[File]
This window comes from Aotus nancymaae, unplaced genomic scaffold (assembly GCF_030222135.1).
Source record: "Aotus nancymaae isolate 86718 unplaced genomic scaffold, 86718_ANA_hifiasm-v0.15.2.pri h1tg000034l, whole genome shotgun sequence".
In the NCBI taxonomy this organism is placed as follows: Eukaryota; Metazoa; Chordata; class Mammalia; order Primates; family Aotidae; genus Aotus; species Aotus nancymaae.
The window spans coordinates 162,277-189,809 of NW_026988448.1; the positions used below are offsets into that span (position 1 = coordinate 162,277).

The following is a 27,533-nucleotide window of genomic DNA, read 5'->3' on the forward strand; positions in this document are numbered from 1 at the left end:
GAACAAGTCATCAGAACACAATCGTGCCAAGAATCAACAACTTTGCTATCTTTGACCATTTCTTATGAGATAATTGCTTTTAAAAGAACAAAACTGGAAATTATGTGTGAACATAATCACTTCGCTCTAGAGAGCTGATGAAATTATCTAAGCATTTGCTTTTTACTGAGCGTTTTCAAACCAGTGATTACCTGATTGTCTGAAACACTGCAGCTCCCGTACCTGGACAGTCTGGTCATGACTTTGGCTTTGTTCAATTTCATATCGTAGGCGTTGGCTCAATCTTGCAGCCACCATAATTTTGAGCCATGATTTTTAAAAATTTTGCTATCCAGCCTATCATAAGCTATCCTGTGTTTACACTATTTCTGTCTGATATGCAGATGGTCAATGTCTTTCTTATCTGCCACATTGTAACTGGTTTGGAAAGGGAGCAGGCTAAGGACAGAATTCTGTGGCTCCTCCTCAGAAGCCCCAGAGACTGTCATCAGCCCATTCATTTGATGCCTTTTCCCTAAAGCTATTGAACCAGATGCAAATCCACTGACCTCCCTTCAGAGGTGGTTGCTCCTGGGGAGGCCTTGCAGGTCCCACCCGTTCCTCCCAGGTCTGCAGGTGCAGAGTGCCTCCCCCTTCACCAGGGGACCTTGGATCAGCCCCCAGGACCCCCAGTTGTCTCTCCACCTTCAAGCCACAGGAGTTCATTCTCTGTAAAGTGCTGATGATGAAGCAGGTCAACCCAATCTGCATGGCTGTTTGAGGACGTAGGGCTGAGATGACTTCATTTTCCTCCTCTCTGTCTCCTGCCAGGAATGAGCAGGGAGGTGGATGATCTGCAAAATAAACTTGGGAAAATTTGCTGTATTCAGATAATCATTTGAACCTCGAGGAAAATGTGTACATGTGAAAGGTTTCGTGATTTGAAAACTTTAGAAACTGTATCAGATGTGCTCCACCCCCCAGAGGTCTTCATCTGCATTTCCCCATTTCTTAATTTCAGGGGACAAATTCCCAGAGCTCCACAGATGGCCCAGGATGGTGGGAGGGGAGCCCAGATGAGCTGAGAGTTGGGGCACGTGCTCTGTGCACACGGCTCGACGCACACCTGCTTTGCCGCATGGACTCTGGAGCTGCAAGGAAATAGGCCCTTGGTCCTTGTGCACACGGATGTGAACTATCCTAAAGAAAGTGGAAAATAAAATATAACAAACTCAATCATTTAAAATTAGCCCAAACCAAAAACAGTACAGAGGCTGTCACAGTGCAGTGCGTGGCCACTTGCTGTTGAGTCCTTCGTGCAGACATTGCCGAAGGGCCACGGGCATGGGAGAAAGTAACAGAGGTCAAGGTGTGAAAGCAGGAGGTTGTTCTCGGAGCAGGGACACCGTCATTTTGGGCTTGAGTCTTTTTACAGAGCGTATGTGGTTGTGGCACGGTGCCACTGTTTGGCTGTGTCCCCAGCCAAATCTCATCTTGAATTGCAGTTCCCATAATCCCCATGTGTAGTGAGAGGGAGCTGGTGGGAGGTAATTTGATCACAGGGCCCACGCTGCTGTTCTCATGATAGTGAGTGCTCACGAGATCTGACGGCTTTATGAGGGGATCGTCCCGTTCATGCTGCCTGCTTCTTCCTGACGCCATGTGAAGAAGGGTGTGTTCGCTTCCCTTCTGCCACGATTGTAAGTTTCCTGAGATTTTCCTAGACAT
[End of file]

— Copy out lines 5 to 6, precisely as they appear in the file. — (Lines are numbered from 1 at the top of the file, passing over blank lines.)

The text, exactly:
The following is a 27,533-nucleotide window of genomic DNA, read 5'->3' on the forward strand; positions in this document are numbered from 1 at the left end:
GAACAAGTCATCAGAACACAATCGTGCCAAGAATCAACAACTTTGCTATCTTTGACCATTTCTTATGAGATAATTGCTTTTAAAAGAACAAAACTGGAAATTATGTGTGAACATAATCACTTCGCTCTAGAGAGCTGATGAAATTATCTAAGCATTTGCTTTTTACTGAGCGTTTTCAAACCAGTGATTACCTGATTGTCTGAAACACTGCAGCTCCCGTACCTGGACAGTCTGGTCATGACTTTGGCTTTGTTCAATTTCATATCGTAGGCGTTGGCTCAATCTTGCAGCCACCATAATTTTGAGCCATGATTTTTAAAAATTTTGCTATCCAGCCTATCATAAGCTATCCTGTGTTTACACTATTTCTGTCTGATATGCAGATGGTCAATGTCTTTCTTATCTGCCACATTGTAACTGGTTTGGAAAGGGAGCAGGCTAAGGACAGAATTCTGTGGCTCCTCCTCAGAAGCCCCAGAGACTGTCATCAGCCCATTCATTTGATGCCTTTTCCCTAAAGCTATTGAACCAGATGCAAATCCACTGACCTCCCTTCAGAGGTGGTTGCTCCTGGGGAGGCCTTGCAGGTCCCACCCGTTCCTCCCAGGTCTGCAGGTGCAGAGTGCCTCCCCCTTCACCAGGGGACCTTGGATCAGCCCCCAGGACCCCCAGTTGTCTCTCCACCTTCAAGCCACAGGAGTTCATTCTCTGTAAAGTGCTGATGATGAAGCAGGTCAACCCAATCTGCATGGCTGTTTGAGGACGTAGGGCTGAGATGACTTCATTTTCCTCCTCTCTGTCTCCTGCCAGGAATGAGCAGGGAGGTGGATGATCTGCAAAATAAACTTGGGAAAATTTGCTGTATTCAGATAATCATTTGAACCTCGAGGAAAATGTGTACATGTGAAAGGTTTCGTGATTTGAAAACTTTAGAAACTGTATCAGATGTGCTCCACCCCCCAGAGGTCTTCATCTGCATTTCCCCATTTCTTAATTTCAGGGGACAAATTCCCAGAGCTCCACAGATGGCCCAGGATGGTGGGAGGGGAGCCCAGATGAGCTGAGAGTTGGGGCACGTGCTCTGTGCACACGGCTCGACGCACACCTGCTTTGCCGCATGGACTCTGGAGCTGCAAGGAAATAGGCCCTTGGTCCTTGTGCACACGGATGTGAACTATCCTAAAGAAAGTGGAAAATAAAATATAACAAACTCAATCATTTAAAATTAGCCCAAACCAAAAACAGTACAGAGGCTGTCACAGTGCAGTGCGTGGCCACTTGCTGTTGAGTCCTTCGTGCAGACATTGCCGAAGGGCCACGGGCATGGGAGAAAGTAACAGAGGTCAAGGTGTGAAAGCAGGAGGTTGTTCTCGGAGCAGGGACACCGTCATTTTGGGCTTGAGTCTTTTTACAGAGCGTATGTGGTTGTGGCACGGTGCCACTGTTTGGCTGTGTCCCCAGCCAAATCTCATCTTGAATTGCAGTTCCCATAATCCCCATGTGTAGTGAGAGGGAGCTGGTGGGAGGTAATTTGATCACAGGGCCCACGCTGCTGTTCTCATGATAGTGAGTGCTCACGAGATCTGACGGCTTTATGAGGGGATCGTCCCGTTCATGCTGCCTGCTTCTTCCTGACGCCATGTGAAGAAGGGTGTGTTCGCTTCCCTTCTGCCACGATTGTAAGTTTCCTGAGATTTTCCTAGACAT